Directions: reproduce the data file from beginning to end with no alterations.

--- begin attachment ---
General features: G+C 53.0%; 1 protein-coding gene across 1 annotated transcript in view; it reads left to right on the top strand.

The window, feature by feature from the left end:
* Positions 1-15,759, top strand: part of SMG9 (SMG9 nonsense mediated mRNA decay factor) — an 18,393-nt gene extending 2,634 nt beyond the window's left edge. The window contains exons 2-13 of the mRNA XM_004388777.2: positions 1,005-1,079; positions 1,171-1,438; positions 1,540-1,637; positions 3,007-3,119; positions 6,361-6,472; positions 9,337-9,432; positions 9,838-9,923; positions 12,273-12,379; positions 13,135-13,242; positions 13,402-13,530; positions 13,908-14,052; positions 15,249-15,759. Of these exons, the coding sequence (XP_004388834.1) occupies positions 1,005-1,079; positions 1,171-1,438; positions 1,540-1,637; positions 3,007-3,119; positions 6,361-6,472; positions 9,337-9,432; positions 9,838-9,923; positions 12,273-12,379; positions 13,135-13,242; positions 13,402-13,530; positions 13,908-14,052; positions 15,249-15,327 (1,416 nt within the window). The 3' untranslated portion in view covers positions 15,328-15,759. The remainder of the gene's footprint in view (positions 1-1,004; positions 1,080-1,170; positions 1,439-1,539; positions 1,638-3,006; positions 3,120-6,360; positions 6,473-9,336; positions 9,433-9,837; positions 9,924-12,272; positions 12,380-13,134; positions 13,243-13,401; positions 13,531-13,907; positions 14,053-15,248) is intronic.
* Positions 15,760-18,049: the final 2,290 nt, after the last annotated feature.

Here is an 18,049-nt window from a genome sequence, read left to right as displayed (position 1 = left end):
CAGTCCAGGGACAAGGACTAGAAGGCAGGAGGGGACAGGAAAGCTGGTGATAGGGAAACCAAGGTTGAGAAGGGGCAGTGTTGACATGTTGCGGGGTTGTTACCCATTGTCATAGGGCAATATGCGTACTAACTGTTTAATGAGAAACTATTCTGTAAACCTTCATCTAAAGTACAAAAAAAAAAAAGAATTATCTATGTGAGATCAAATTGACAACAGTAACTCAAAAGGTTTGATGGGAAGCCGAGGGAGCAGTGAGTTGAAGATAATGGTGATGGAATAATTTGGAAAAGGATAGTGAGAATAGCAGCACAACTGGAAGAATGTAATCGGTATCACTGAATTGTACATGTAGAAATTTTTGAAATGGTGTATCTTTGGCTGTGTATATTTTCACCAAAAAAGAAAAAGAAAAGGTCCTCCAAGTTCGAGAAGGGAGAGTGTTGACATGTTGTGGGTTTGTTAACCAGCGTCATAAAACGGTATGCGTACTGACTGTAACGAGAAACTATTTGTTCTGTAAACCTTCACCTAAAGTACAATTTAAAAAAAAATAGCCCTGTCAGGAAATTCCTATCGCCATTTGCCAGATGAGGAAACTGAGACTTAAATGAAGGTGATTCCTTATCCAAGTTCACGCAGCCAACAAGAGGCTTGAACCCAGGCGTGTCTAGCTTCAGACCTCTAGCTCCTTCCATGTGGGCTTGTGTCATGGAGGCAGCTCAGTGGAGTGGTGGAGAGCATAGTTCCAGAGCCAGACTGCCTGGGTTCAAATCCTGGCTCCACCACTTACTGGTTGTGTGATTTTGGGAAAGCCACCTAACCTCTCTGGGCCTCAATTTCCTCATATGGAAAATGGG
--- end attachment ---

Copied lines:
General features: G+C 53.0%; 1 protein-coding gene across 1 annotated transcript in view; it reads left to right on the top strand.

The window, feature by feature from the left end:
* Positions 1-15,759, top strand: part of SMG9 (SMG9 nonsense mediated mRNA decay factor) — an 18,393-nt gene extending 2,634 nt beyond the window's left edge. The window contains exons 2-13 of the mRNA XM_004388777.2: positions 1,005-1,079; positions 1,171-1,438; positions 1,540-1,637; positions 3,007-3,119; positions 6,361-6,472; positions 9,337-9,432; positions 9,838-9,923; positions 12,273-12,379; positions 13,135-13,242; positions 13,402-13,530; positions 13,908-14,052; positions 15,249-15,759. Of these exons, the coding sequence (XP_004388834.1) occupies positions 1,005-1,079; positions 1,171-1,438; positions 1,540-1,637; positions 3,007-3,119; positions 6,361-6,472; positions 9,337-9,432; positions 9,838-9,923; positions 12,273-12,379; positions 13,135-13,242; positions 13,402-13,530; positions 13,908-14,052; positions 15,249-15,327 (1,416 nt within the window). The 3' untranslated portion in view covers positions 15,328-15,759. The remainder of the gene's footprint in view (positions 1-1,004; positions 1,080-1,170; positions 1,439-1,539; positions 1,638-3,006; positions 3,120-6,360; positions 6,473-9,336; positions 9,433-9,837; positions 9,924-12,272; positions 12,380-13,134; positions 13,243-13,401; positions 13,531-13,907; positions 14,053-15,248) is intronic.
* Positions 15,760-18,049: the final 2,290 nt, after the last annotated feature.

Here is an 18,049-nt window from a genome sequence, read left to right as displayed (position 1 = left end):
CAGTCCAGGGACAAGGACTAGAAGGCAGGAGGGGACAGGAAAGCTGGTGATAGGGAAACCAAGGTTGAGAAGGGGCAGTGTTGACATGTTGCGGGGTTGTTACCCATTGTCATAGGGCAATATGCGTACTAACTGTTTAATGAGAAACTATTCTGTAAACCTTCATCTAAAGTACAAAAAAAAAAAAGAATTATCTATGTGAGATCAAATTGACAACAGTAACTCAAAAGGTTTGATGGGAAGCCGAGGGAGCAGTGAGTTGAAGATAATGGTGATGGAATAATTTGGAAAAGGATAGTGAGAATAGCAGCACAACTGGAAGAATGTAATCGGTATCACTGAATTGTACATGTAGAAATTTTTGAAATGGTGTATCTTTGGCTGTGTATATTTTCACCAAAAAAGAAAAAGAAAAGGTCCTCCAAGTTCGAGAAGGGAGAGTGTTGACATGTTGTGGGTTTGTTAACCAGCGTCATAAAACGGTATGCGTACTGACTGTAACGAGAAACTATTTGTTCTGTAAACCTTCACCTAAAGTACAATTTAAAAAAAAATAGCCCTGTCAGGAAATTCCTATCGCCATTTGCCAGATGAGGAAACTGAGACTTAAATGAAGGTGATTCCTTATCCAAGTTCACGCAGCCAACAAGAGGCTTGAACCCAGGCGTGTCTAGCTTCAGACCTCTAGCTCCTTCCATGTGGGCTTGTGTCATGGAGGCAGCTCAGTGGAGTGGTGGAGAGCATAGTTCCAGAGCCAGACTGCCTGGGTTCAAATCCTGGCTCCACCACTTACTGGTTGTGTGATTTTGGGAAAGCCACCTAACCTCTCTGGGCCTCAATTTCCTCATATGGAAAATGGG